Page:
Many of them certainly seemed happy, even though the athletes came out wearing masks and in a socially distanced formation. The Argentines jumped like crazy. The Spanish danced. The Americans and the French came into the hands of the mob. Meanwhile, the British contingent, of just 22 out of a team of 376, saluted or fist-banged. Some athletes appeared to go straight out of the stadium to avoid staying.
As the night progressed, it was hard not to imagine a parallel universe in which 68,000 people gathered in this rebuilt Tokyo stadium, showering the performers and athletes with sustained applause and joy. Instead, when Emperor Naruhito declared the Games of the XXXII Olympiad open, only 6,000 athletes, 900 IOC officials and foreign dignitaries, and 3,500 media representatives and volunteers were there to witness it.
These Games have a well-deserved reputation as the most troublesome of modern times, dating back at least to the Moscow and Los Angeles boycotts and perhaps beyond. Tokyo 2020 faced corruption and sexism scandals, an increased budget far beyond initial projections, and fears that the intense summer heat could be dangerous for participants and viewers. And then Covid struck.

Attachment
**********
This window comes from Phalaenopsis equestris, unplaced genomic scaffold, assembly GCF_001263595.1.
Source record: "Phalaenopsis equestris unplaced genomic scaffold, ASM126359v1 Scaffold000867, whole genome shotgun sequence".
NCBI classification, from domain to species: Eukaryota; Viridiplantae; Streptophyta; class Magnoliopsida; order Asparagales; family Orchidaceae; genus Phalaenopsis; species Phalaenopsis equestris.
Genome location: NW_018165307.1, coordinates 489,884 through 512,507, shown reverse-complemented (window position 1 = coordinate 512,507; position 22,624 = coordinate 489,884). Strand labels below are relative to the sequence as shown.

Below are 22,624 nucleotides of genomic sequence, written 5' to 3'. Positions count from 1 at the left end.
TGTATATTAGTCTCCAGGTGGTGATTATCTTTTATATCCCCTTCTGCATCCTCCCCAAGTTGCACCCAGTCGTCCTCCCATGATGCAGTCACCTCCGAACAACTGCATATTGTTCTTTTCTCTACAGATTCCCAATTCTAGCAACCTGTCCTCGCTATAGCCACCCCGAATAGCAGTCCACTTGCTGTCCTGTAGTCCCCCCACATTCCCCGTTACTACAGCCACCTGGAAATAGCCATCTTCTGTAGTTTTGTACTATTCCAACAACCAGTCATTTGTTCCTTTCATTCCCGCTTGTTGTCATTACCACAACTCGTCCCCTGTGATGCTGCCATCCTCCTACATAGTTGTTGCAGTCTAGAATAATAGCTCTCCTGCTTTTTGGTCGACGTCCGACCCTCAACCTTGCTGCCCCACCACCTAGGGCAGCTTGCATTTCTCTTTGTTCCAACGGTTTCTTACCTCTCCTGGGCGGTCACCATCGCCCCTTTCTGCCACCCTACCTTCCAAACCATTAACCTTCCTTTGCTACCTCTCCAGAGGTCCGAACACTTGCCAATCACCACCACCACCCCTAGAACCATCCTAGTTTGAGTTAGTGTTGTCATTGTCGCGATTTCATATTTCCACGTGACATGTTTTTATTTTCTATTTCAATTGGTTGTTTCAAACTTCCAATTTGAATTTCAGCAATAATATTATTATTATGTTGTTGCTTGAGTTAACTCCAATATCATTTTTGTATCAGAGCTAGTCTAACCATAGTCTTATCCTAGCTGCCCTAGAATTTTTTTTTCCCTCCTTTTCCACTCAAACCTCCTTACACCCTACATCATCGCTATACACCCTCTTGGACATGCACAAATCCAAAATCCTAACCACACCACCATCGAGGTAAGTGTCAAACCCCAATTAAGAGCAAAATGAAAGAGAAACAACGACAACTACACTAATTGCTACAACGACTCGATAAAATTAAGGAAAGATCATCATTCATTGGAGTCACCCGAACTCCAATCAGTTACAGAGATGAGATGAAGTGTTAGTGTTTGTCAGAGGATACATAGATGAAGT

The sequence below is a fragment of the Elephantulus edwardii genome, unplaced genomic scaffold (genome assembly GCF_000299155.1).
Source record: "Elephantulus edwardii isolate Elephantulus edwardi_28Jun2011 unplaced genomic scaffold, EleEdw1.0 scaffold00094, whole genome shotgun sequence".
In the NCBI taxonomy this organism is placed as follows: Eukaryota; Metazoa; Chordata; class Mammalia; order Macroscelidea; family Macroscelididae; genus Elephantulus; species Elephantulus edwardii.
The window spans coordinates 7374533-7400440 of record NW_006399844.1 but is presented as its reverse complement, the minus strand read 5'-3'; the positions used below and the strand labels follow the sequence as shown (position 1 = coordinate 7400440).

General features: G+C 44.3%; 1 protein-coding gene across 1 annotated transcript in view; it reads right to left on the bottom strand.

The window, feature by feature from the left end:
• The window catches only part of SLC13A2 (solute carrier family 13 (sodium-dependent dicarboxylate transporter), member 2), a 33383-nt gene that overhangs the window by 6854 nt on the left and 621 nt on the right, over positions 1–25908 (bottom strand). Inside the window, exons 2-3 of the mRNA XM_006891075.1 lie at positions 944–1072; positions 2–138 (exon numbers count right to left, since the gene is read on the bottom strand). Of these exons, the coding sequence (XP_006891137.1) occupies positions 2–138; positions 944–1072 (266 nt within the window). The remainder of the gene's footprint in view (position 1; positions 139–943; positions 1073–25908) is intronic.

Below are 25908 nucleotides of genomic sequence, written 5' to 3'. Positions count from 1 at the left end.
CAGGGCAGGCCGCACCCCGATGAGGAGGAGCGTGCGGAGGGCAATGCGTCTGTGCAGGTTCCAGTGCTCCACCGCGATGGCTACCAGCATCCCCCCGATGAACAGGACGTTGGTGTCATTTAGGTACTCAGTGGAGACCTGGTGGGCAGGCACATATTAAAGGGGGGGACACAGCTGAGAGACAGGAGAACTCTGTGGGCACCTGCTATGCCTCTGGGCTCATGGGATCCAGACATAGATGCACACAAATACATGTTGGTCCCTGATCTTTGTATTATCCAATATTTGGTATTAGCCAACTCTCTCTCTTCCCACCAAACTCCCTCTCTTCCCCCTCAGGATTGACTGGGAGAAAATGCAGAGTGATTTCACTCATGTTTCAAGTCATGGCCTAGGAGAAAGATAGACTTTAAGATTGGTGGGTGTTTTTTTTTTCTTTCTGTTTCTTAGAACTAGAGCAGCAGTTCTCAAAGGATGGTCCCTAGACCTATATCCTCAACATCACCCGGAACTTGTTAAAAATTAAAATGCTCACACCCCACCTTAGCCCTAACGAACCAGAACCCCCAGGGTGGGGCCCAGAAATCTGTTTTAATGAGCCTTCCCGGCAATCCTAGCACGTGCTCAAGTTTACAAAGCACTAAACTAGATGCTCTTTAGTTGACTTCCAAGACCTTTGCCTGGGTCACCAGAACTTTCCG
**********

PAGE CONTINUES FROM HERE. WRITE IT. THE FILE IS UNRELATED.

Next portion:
The organizers had hoped for a great deal of happiness and euphoria as the Games approached. Instead, viewers were banned, the audience remained listless at best, and on the eve of the opening ceremony, its creative director was fired for making a joke about the Holocaust.
But in recent days there has been a softening of attitudes; the feeling that not everything in these Olympics is rotten. It was evident in the crowds gathered outside the steel ring that surrounded the stadium hours before the flame was lit, taking smiling selfies next to the Olympic rings, although there were also a few protesters later.
However, after Friday night, Tokyo 2020 can at least say this: these Games have taken off. Whatever happens in the next fortnight, these Olympic Games, which have been described by the IOC as “the most complex in history,” are underway.
That’s something few would have predicted earlier this year. But now a nation and the world must hold their breath again.
George is Digismak’s reported cum editor with 13 years of experience in Journalism